Last week the Federal Fish and Wildlife Service announced that it was taking the gray wolf off the endangered species list. Under the delisting rule, states will assume legal management authority of wolves in the northern Rockies on March 28, 2008.
In more practical terms this means: let the killing begin. Montana, Idaho and Wyoming will begin hunting wolves in the fall—or, in some cases, perhaps earlier.
In response, eleven conservation groups announced yesterday, the Sierra Club and the Humane Society among them, that they are taking legal action to protect wolves in the northern Rockies. Within hours of the publication of the delisting rule, the groups notified the U.S. Fish and Wildlife Service that it violated the Endangered Species Act by removing the northern Rocky Mountain gray wolf population from the list. The groups intend to challenge the Service’s decision in federal court in the hope of overturning the Service’s delisting rule before the hunting ban is lifted and hundreds of wolves are killed.
“Wyoming’s plan classifies wolves as predators in most of the state, where they can be shot on sight without even a hunting license, ” says Derek Goldman, of the Endangered Species Coalition. “Idaho plans on eliminating 85 percent of the wolves in the state through hunting or state eradication programs.”
The approximately 1500 wolves that presently exist in the northern Rockies have had a long and difficult road back from eradication, one that many wolf watchers—myself included—feel that it’s premature and irresponsible to disrupt.
Although the gray wolf was placed on the federal Endangered Species list in 1974, there had been no wolves to protect in the western US since 1925. It wasn’t until 1986 that a biologist named Diane Boyd was able to document the first den of gray wolves found in the western United States since they were systematically eliminated during the forty-year period stretching from the mid-1880′s until the mid-1920′s. Boyd found the mom and seven pups in the upper reaches of Glacier National Park in northwestern Montana. As she attempted to track the elusive group, they seemed to appear and disappear “as if by sorcery,” so Boyd named them the Magic Pack.
Boyd didn’t find the Magic Pack by accident. She’d been looking for wolves ever since a lone female was trapped and radio collared in the park in 1979. Biologists, most specifically Boyd, tracked the female until her radio collar ran out of juice. Boyd then tried—unsuccessfully—to trap the wolf in order to replace the batteries. From time to time in the next few years, she and others would catch site of her. Eventually Boyd noted that the female had attracted suitor, a male wolf that had likely migrated from Canada. Romance occurred and cubs followed. But when the male was accidentally killed in a bear snare, the mom was left to raise her litter alone. Still, the mother and the seven babies constituted an official pack.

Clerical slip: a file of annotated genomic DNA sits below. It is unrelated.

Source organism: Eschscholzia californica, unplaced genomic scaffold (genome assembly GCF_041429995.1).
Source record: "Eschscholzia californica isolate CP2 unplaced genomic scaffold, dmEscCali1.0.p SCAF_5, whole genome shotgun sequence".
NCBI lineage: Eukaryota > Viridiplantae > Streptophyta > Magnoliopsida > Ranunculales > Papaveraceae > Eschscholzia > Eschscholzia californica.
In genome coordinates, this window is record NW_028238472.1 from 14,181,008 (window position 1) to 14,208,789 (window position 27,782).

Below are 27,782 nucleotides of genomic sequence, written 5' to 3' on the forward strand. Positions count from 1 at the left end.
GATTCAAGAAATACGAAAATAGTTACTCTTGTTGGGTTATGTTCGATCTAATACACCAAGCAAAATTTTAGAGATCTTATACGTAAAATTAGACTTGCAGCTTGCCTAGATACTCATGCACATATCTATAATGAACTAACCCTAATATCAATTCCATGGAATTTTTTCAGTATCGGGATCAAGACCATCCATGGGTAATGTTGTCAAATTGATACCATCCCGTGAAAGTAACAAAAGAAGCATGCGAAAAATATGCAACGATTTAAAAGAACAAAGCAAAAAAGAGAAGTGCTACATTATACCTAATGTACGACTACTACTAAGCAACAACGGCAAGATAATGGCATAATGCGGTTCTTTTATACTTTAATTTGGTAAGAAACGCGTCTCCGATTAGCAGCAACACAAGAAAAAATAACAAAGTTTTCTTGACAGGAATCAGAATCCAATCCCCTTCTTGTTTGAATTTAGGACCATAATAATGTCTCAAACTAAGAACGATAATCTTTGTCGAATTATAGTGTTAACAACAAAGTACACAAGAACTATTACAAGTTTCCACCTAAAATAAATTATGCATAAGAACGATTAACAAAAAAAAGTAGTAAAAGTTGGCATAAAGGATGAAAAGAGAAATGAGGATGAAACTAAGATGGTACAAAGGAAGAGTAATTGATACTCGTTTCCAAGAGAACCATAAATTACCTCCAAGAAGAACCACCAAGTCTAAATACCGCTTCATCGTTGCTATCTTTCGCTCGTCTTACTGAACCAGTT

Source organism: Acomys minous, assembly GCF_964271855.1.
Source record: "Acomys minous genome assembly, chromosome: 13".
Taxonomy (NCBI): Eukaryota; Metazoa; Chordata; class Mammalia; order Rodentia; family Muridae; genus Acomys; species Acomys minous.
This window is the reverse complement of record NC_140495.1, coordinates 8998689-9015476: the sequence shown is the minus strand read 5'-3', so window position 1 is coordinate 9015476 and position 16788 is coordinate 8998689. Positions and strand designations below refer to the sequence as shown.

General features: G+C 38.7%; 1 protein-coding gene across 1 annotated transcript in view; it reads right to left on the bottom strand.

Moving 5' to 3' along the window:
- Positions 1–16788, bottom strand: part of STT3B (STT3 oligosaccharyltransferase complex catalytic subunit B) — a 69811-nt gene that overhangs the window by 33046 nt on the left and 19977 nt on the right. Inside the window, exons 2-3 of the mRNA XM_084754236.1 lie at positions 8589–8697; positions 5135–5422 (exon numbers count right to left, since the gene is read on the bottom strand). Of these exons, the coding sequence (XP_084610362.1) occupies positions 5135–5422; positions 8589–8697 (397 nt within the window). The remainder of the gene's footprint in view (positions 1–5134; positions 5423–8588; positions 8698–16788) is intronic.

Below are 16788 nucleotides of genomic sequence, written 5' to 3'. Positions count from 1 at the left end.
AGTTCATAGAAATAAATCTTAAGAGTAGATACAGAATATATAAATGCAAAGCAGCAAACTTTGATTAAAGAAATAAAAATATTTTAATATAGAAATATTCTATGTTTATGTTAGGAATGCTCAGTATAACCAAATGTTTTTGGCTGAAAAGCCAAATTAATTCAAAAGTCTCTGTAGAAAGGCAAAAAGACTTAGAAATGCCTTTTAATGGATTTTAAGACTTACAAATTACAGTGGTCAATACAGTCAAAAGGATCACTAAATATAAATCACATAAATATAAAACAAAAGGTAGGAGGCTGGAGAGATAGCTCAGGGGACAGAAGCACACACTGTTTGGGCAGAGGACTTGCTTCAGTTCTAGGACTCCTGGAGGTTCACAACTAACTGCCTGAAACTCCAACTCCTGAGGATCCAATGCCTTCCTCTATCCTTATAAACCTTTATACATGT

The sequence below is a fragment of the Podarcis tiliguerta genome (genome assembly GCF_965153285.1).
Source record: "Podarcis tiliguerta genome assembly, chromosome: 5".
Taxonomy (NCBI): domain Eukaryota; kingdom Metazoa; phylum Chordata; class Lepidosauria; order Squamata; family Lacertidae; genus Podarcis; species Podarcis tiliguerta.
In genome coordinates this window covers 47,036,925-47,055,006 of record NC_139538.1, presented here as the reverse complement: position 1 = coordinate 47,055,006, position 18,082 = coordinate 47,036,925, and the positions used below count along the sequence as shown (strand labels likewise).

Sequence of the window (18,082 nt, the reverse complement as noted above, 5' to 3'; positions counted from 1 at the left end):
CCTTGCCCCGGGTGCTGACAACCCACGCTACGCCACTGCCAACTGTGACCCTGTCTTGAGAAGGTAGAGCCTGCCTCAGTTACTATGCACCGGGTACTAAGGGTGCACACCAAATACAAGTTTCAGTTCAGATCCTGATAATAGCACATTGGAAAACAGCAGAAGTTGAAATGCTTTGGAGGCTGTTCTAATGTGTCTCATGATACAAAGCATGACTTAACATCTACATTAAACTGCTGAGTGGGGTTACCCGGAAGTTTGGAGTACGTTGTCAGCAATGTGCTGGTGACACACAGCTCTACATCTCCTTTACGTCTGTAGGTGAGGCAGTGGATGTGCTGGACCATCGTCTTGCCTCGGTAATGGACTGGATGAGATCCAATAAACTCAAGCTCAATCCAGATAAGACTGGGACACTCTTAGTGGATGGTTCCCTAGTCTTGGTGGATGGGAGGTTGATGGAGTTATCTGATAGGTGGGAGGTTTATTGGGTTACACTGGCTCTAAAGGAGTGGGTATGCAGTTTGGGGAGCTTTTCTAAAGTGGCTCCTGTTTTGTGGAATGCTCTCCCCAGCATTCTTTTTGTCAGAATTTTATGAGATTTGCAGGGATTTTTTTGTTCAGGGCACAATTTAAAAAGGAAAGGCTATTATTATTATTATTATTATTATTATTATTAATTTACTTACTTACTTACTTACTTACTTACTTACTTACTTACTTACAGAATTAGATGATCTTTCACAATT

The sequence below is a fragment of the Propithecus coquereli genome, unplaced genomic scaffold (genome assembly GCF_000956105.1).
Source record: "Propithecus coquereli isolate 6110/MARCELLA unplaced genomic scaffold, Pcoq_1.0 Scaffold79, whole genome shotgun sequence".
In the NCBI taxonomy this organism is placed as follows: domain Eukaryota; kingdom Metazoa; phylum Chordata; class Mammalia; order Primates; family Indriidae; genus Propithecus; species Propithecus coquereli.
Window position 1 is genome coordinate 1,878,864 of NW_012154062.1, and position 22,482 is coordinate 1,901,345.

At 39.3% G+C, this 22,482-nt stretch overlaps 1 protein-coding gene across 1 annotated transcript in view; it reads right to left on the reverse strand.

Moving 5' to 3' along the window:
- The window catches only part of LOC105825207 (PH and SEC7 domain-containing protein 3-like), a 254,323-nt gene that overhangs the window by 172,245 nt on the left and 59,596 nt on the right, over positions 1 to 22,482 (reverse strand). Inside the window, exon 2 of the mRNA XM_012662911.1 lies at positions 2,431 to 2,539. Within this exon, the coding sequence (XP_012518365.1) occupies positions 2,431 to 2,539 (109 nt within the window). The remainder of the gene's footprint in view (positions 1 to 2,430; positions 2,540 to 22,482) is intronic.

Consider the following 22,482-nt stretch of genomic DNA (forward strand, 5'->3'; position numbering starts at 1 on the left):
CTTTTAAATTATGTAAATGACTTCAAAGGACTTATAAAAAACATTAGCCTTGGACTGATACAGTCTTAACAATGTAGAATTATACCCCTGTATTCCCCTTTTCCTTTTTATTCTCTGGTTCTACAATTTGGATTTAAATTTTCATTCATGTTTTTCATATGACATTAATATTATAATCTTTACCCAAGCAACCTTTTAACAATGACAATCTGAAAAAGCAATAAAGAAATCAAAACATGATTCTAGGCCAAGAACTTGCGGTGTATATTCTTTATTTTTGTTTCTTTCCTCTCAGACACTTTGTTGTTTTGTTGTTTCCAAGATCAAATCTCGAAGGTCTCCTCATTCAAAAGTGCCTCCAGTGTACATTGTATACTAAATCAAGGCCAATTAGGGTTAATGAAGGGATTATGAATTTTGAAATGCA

The next pack showed up a year later, in 1987, along the North Fork of the Flathead River, along some of Glacier Park’s back roads. An an offshoot of the Magic Pack, Boyd named the new group the Camas Pack.
There were more split offs, and more packs, including the first of the bifurcating groups to migrate out of the park, the Ninemile pack, made famous by naturalist writer Rick Barr.
In 1995, humans helped the wolf reintroduction process along by capturing four packs of wolves in Canada and releasing them in Yellowstone National Park, then did the same with another 17 wolves in northern Idaho.
Now delisting proponents say the wolves have come far enough, that 1500 is too many. Wolf advocates say the population is still far too fragile to delist.
Here’s a quote from the AP article on the subject:
“A lot of the killing may not be taking place just from hunters,” said Michael Robinson with the Center for Biological Diversity, one of the groups that plans to sue. “It’s going to be very systematic killing, with aerial killing and the trapping of wolves to put radio collars on them and then, after they return to their pack, killing the entire pack.”
I’ve been a wolf fan for years, so I’m admittedly not neutral on the subject. I’ve reported on wolves in Glacier Park, tracked radio collared wolves by small open-cockpit plane with a biologist, and in 1995, dragged my then ten-year-old son Will on a late-night wolf-howling expedition in search of the Camas Pack, hiking along the Camas Creek road where the potholes are the size of Humvees, and mosquitoes the size of B-52s. We’d been taught how to howl so the wolves would howl back at us. We were disappointed when whatever wolves were roaming ihe surrounding darkness, completely ignored our sad yowling. Finally, bug-bit and bored we gave up and broke out the Dr. Pepper and the Moosedrool huckleberry beer that I had stashed in a cooler in the trunk of my car. It was only then the Camas wolves began the beautiful and unearthly singing that sounds like nothing else in the world.
And, as regular readers know, there is a quarter-blood wolf-dog (the fabulous Loup-Loup) residing at my house as I type.
Killing creatures like her when there are still so few left…. doesn’t work for me.
UPDATE; In the interest of fairness, commenter Woody rightly suggested that I should have posted an opposing view. (Sometimes being fair is so vexing. But he’s right.) So here’s a link to a very reasoned essay on the subject by Whitney Tilt, former director of conservation for the National Fish and Wildlife Foundation.